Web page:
FORT DUCHESNE, Uintah County — The chief executive officer of the Ute Indian Tribe's commercial enterprises has resigned, citing interference by elected tribal officials and a lack of communication.
Forrest Cuch, who was tapped to lead Ute Tribal Enterprises in August 2011, tendered his resignation in a Sept. 11 letter to the tribe's governing body.
"I went in and cleaned up their businesses and it wasn't appreciated," Cuch told the Deseret News Monday. "I fixed every problem that was brought to my attention."
Still, Cuch said, members of the Ute Tribe Business Committee recently made a decision related to either the operations or management of Ute Tribal Enterprises without consulting him. While he wouldn't talk specifically about what that decision was, he said it amounted to "meddling" by elected officials.
"I was hired to manage the enterprises and that was my responsibility. It was nobody else's responsibility," Cuch said.
"It was an infringement on my duties," he continued. "There was also a lack of communication. We were supposed to meet, but they canceled meeting after meeting after meeting."
Business Committee member Phillip Chimburas confirmed there was a lack of communication and support from some members of the body, which constitutes the executive and legislative branches of Ute tribal government. However, Chimburas would not discuss what incident or incidents specifically led to Cuch's decision to quit.
"This was his own decision," Chimburas said. "I didn't support his resignation, but I can't stop him."
Ute Tribal Enterprises operates a grocery store, two convenience stores, a bowling alley, a water truck company that serves the oil and natural gas industry, and a mothballed water bottling operation, which Cuch had planned to reopen. The company is being managed on an interim basis by its chief financial officer, Chimburas said.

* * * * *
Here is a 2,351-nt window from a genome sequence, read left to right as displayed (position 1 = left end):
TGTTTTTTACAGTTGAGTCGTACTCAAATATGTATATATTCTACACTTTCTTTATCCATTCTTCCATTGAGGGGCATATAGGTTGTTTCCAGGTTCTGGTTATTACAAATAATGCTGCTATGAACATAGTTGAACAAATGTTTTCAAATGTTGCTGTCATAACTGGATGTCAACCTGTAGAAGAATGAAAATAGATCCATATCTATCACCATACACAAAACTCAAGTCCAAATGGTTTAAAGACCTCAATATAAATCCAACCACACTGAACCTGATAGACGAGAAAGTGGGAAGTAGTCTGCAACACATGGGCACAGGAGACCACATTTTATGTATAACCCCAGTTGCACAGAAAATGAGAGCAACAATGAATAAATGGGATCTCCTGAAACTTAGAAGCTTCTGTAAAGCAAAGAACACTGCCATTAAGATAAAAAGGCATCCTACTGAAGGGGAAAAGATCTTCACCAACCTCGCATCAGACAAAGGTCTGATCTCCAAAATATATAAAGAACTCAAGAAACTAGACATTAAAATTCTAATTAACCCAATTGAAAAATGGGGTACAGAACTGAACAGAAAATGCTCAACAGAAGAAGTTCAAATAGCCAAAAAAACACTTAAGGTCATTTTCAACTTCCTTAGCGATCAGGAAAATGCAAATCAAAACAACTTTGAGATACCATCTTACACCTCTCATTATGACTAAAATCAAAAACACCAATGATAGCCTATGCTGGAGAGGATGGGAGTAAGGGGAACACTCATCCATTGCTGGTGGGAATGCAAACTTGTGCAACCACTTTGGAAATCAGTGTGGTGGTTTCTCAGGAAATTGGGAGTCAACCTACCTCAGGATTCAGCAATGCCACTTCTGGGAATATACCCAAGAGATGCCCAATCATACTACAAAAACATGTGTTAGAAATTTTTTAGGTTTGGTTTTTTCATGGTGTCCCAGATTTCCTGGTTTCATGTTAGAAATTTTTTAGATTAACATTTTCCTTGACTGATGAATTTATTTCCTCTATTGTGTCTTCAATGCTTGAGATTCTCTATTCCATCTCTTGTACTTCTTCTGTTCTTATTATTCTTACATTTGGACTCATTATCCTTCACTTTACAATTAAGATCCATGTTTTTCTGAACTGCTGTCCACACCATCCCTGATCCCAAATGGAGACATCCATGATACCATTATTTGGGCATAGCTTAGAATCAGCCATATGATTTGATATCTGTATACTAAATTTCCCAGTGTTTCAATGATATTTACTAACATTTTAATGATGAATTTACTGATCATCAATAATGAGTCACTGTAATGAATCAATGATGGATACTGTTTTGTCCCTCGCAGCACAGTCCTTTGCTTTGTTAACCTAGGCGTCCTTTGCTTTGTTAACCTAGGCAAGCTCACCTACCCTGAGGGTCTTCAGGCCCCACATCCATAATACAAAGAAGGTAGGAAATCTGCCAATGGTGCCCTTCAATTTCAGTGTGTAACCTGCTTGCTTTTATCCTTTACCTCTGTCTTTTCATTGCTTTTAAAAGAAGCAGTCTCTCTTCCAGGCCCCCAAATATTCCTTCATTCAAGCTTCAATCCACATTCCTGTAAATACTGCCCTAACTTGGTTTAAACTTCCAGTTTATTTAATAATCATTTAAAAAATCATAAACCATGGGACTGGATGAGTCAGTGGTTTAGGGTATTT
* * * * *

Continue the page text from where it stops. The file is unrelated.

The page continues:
Cuch, who is a member of the Ute Tribe, was hired by the Business Committee six months after he was fired as director of the state Division of Indian Affairs by Gov. Gary Herbert. Cuch had led the division for nearly 14 years at the time of his dismissal. The governor said he was insubordinate and no longer represented his office effectively — claims Cuch still flatly denies.
During his brief tenure with the tribe, Cuch oversaw the remodeling of the bowling alley and the grocery store, where he also introduced organic foods. He implemented an employee training program as well and saw to it that a job description was created for each position in the organization.
"I feel really good about the things we accomplished," he said. "(Tribal leaders) just might not have been ready for these types of changes, but they had businesses there that needed to be run properly."
Cuch said he is considering offers to consult with other tribes about economic development issues, but he still plans to finish building a house in the Uintah Basin, where he'll live full time.
"I'm not going to go away," Cuch said, noting that he hasn't ruled out the possibility of running for tribal office.
"I'm keeping all doors open, all possibilities," he said. "I think for my people, it's time to make some progress out here."
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